So many of us make new year resolutions that we simply do not keep! Rather than wait until the first day of the new year to overhaul new habits, why not try making incremental changes, daily? Messing up one day does not have to mean giving up completely. If you don’t hit a goal one day, just try again the next day! This can be a more effective approach than waiting until the new year – to try and try again!
If you’re like me, “Be Organized” and “De-Clutter” has topped your list of New Year’s resolutions for the past five years or so! And, what feels like starting off every year with the best of intentions ends up in the same cluttered mess! Despite your best intentions, you might have unrealistic expectations about how to get organized. You may even carry some emotional attachments that can make it feel difficult to let things go. In feng shui philosophy, free-flowing energy has been known to harness health, wealth, and overall plenty. Clutter is thought to stop that energy flow and create inactivity and even enervation.
Before even beginning to de-clutter, examine your motivations. It may help to write them down somewhere so you can refer to them when you need a little extra nudge! As you’re preparing your mindset for decluttering, also think about what might detour you from completing the task. You can use de-cluttering as a meditation: Each item has a story or is part of your story, so “thank” the item for the part in your story and move on.
Start by getting rid of things you’re not using. One of the biggest reasons people hold onto clutter is inertia. You think you’ll use the item one day, but you don’t know how to get rid of things you never end up using. If you’re not sure how often you use something, try tracking how often you do use it. This could be as simple as turning your hangers in your closet to face backwards. Then hanging them the right way after you wear a piece of clothing. After a few months, look at what has not been worn and let that item go! You can choose to donate that item to a charity or pass it along to family or friends.
Cleaning and decluttering are not my favorite tasks, but when it’s done, I really do love the result of having an organized and clean-living space. Decluttering isn’t just about throwing away things. It’s also about organizing your space so that you feel clarity and ease. Having standing energy in your home is like getting a train to move after it has stopped: That train requires a huge amount of mega force to get moving, again. Owing less may even have you craving fewer possessions: It can feel liberating turning towards collecting experiences rather than physical wants.
Cleaning can feel like a never-ending cycle, especially when you have a busy life. You can start with a weekly cleaning guideline and use it however it best fits your schedule and lifestyle. Housework doesn’t have to be complicated or use up your precious time and energy: You can tackle your housework in 30-minute increments per day. Pick a room or a particular task and set to it. Next, create a list or chart that lists all the rooms in your house. Go through each room, detailing what needs to be cleaned and when. Don’t forget to collect your cleaning supplies and keep them all in one place. Separate them out by room so that you can easily grab what you need.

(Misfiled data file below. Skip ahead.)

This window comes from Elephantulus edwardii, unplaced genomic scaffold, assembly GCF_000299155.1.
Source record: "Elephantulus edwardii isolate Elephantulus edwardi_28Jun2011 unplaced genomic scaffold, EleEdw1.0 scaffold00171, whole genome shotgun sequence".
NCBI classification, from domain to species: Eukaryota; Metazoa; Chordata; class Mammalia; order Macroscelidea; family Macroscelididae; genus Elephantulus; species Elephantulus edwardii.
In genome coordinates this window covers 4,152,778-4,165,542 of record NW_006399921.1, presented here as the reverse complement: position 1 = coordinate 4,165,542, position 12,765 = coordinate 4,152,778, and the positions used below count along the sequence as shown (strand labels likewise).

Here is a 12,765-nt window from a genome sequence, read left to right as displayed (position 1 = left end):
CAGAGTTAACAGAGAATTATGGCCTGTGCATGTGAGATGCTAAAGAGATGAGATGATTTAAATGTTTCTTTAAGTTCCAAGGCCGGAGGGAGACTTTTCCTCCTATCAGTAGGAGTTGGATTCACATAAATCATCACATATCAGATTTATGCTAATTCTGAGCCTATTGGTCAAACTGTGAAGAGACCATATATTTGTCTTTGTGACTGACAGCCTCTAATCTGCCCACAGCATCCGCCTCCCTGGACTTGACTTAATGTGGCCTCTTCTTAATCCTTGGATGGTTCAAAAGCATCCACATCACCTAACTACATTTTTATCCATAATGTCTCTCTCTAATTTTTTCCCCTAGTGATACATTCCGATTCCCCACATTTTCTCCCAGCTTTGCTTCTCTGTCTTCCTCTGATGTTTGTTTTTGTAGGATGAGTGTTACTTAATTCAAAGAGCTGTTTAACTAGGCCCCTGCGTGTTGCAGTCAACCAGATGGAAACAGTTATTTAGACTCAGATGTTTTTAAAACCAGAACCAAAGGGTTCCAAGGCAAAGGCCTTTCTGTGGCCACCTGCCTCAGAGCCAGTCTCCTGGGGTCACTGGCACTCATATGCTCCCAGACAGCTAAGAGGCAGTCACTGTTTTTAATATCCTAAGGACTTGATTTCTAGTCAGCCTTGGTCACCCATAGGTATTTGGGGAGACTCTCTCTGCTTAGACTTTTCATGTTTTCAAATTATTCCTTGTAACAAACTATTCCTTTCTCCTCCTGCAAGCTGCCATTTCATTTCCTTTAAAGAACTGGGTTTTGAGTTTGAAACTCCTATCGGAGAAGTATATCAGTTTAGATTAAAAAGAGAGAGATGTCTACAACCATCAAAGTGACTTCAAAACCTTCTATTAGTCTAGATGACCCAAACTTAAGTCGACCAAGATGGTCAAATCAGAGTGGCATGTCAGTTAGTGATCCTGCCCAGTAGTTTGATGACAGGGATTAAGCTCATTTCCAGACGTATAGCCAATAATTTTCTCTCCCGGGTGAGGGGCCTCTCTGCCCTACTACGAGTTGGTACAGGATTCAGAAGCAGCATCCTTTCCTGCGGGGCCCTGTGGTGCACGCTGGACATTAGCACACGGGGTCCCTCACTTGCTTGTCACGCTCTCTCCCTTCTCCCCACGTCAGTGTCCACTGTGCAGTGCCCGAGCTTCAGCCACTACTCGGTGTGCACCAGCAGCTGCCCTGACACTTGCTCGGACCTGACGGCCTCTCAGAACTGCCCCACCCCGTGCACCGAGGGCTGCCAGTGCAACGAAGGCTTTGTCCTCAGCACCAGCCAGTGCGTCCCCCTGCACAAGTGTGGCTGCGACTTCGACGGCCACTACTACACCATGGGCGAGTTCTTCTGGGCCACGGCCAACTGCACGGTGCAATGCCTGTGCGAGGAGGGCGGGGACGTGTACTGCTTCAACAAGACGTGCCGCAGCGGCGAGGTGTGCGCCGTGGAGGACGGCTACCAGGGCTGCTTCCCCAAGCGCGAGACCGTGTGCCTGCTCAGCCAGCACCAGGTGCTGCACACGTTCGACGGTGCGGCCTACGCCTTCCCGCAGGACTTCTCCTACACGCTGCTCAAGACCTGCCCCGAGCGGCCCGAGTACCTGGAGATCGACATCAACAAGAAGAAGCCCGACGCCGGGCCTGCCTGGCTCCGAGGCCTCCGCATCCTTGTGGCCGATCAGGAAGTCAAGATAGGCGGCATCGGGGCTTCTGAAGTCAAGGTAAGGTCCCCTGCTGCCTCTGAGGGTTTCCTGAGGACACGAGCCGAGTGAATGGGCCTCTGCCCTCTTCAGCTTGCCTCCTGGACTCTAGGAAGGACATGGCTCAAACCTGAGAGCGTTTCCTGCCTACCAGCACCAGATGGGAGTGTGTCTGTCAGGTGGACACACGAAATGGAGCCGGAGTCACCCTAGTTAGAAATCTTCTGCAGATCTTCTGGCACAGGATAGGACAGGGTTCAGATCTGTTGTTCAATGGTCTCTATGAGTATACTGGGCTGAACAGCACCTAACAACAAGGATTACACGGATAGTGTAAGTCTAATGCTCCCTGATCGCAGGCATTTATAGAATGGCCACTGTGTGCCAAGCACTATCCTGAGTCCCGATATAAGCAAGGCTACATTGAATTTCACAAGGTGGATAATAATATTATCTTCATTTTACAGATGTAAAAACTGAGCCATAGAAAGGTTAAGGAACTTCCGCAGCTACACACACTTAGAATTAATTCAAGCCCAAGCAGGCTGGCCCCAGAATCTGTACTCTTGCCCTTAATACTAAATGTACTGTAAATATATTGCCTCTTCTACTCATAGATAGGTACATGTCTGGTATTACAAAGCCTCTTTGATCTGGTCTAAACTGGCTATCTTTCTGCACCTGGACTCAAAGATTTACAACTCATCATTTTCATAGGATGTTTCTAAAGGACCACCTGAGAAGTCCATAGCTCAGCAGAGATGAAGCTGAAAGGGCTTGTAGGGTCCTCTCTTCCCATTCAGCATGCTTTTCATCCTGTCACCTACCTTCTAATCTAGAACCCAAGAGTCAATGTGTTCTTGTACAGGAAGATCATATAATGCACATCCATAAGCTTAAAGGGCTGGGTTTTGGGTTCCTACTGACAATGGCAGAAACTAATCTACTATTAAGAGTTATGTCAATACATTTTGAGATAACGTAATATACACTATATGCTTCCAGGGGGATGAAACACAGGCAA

Stick to non-toxic household cleaning products: Common commercial cleaners can be loaded with toxic and polluting substances. Try substituting vinegar and water to clean countertops and baking soda to cut grease rather than strong, toxic cleaners or look for cleansers filled with more natural ingredients. One of my favorite non-toxic DIY cleaning hacks is using lemons as my sponge. I take the lemons from my morning drink and throw them in the sink. It smells great and is easier on my hands when scrubbing!
If another one of your resolutions was to eat healthier: Remove foods from your kitchen and pantry that are not part of your healthy eating plan. When you clear away processed foods from your pantry and fridge, you create a space free of the temptations to indulge. You’re also removing triggers to negative emotions, habits, and distractions associated with food. Organize your kitchen and make your must-haves or daily needs readily available: It’s easier to prepare healthy meals in an orderly kitchen. Keep healthy snacks obtainable in your kitchen, always. When healthy food is near, it’s easy to forgo the salty and sweet cravings. I blend smoothies during the weekend and freeze them so I can pull one out of the freezer as a snack later in the day.
The Bottom Line: Agreements we make with ourselves are easy to break: Find someone to commit to your decluttering and organizing goal. Each of you should set an intention and hold each other accountable. Remember: There is absolutely NO downside to cleaning up your space. And that incredible surge of satisfaction you feel right after cleaning out your junk drawer is worth the effort! When you’re well-appointed with a recharged outlook that’s unwrapped with a clear space, it’s far easier to stay focused on your daily tasks. Adjusting your attitude toward cleaning and defining the cause of clutter will help maintain a more welcoming, joyful, and tidy home year-round.
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